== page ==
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Elective Deferral to Individual 401K Plan

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Level 1
last updated ‎March 12, 2020 4:16 PM

I have a client that owns an S-Corp and has set up an individual 401K plan.  She earned $26,000 in w2 wages from her S-Corp.  She decided to make an elective contribution to her 401K plan of $17,000 and wrote a personal check so it does not show up as a reduction in her federal taxable wages on her w2.

She should be able to deduct the full $17,000 for tax purposes because it is less than her w2 wages.  When I enter the elective deferral in the Kehogh/SEP/Simples Contribution Worksheet, it calulates $0 for deductible contributions because it is not linking to the w2 wages.  It is calculating that she has no self employment income and determining that none of the contribution is deductible.

How do I get ProSeries to link the contribution to her w2 so that the $17,000 is being deducted.

 

Thanks,

Brian

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3 Replies 3
Highlighted
Level 14
last updated ‎March 12, 2020 4:16 PM

The $17K should reduce her Box 1 W-2 wages. There is no 1040 deduction for this.

I'm not even sure that the way she did this (writing a check) is allowed.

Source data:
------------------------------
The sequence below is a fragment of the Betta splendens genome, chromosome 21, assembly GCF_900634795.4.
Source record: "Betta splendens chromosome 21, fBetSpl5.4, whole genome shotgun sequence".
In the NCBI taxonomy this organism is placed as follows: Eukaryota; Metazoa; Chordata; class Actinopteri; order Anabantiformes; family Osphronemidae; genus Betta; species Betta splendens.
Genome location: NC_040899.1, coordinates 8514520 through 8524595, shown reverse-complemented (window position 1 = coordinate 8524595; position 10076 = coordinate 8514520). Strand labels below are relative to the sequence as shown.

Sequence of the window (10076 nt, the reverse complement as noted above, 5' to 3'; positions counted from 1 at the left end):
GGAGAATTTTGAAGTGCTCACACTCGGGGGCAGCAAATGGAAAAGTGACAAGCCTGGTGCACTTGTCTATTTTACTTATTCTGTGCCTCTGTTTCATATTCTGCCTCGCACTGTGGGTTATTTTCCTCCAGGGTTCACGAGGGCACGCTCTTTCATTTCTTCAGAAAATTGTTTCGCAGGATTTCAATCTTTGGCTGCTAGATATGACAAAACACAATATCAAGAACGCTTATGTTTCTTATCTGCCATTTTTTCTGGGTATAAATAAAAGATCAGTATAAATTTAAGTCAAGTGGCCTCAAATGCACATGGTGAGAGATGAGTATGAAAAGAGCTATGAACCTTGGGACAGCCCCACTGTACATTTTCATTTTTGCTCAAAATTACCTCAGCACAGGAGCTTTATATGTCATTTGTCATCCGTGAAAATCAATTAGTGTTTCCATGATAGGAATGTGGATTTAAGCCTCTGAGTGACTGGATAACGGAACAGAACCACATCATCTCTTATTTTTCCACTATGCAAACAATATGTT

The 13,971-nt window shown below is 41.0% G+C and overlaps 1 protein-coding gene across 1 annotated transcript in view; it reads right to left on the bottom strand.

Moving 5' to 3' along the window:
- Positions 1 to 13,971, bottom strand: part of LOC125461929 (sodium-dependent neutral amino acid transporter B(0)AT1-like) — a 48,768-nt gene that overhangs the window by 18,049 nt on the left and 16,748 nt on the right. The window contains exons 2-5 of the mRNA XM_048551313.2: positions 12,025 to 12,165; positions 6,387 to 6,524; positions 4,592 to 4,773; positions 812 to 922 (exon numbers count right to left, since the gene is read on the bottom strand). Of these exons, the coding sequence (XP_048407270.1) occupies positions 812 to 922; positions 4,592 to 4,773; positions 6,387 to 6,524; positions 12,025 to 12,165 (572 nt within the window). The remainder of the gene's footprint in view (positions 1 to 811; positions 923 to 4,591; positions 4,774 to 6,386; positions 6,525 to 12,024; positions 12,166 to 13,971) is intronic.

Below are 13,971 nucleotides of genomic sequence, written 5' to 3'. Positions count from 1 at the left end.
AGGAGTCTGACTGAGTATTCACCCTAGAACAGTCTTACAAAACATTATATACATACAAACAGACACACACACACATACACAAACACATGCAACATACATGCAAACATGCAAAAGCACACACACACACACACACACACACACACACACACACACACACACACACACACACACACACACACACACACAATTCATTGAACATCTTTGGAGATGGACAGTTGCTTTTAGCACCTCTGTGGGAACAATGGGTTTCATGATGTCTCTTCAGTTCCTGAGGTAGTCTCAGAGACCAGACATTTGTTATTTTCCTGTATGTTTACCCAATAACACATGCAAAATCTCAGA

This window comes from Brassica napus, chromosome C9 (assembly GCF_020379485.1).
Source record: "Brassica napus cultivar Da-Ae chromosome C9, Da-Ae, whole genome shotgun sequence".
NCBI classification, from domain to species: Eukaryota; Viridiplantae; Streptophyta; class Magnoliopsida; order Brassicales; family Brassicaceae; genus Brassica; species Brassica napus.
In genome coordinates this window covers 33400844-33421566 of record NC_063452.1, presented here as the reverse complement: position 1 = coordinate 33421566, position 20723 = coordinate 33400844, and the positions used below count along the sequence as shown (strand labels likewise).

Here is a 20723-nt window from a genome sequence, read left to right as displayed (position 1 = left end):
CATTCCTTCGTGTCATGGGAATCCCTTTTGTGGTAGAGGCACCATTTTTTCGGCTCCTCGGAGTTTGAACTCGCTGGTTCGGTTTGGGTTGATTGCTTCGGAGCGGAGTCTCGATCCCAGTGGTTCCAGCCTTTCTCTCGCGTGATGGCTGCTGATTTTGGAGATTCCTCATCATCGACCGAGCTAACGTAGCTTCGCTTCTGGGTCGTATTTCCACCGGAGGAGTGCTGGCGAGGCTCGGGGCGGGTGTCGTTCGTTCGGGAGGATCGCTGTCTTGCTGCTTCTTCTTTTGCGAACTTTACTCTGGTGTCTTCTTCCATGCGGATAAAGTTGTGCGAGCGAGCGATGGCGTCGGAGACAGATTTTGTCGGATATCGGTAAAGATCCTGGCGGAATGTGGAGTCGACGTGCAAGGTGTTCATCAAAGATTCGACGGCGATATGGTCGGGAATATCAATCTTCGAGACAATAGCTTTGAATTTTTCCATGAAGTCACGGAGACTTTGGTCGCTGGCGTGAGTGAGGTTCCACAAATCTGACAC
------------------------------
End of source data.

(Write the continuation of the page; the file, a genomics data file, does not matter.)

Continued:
ex-AllStar
Highlighted
last updated ‎March 12, 2020 4:16 PM

if it is a solo 401K should be an expense on the 1120S side. if this is not a solo 401K I think the W-2 is wrong and the payroll tax returns would also be wrong.

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Level 12
last updated ‎March 12, 2020 4:16 PM

"When I enter the elective deferral in the Kehogh/SEP/Simples Contribution Worksheet"

Which is not the type of plan her "employer" set up and maintains, because you told us it is a type of 401(k).

"I'm not even sure that the way she did this (writing a check) is allowed."

It seems they confused the concept for the employer contributing the amount deferred by the employee, and the concept of self-employed contributing.

"if it is a solo 401K should be an expense on the 1120S side."

And it's still part of Expenses to the 1120S for 401(k), because the employer contributes by holding back part of the employee's Gross Wages. In other words, the amount is already part of payroll, and the employee didn't get to take it home. That's also why they don't write a personal check to the plan administration/retirement account management firm.

The plan type matters.

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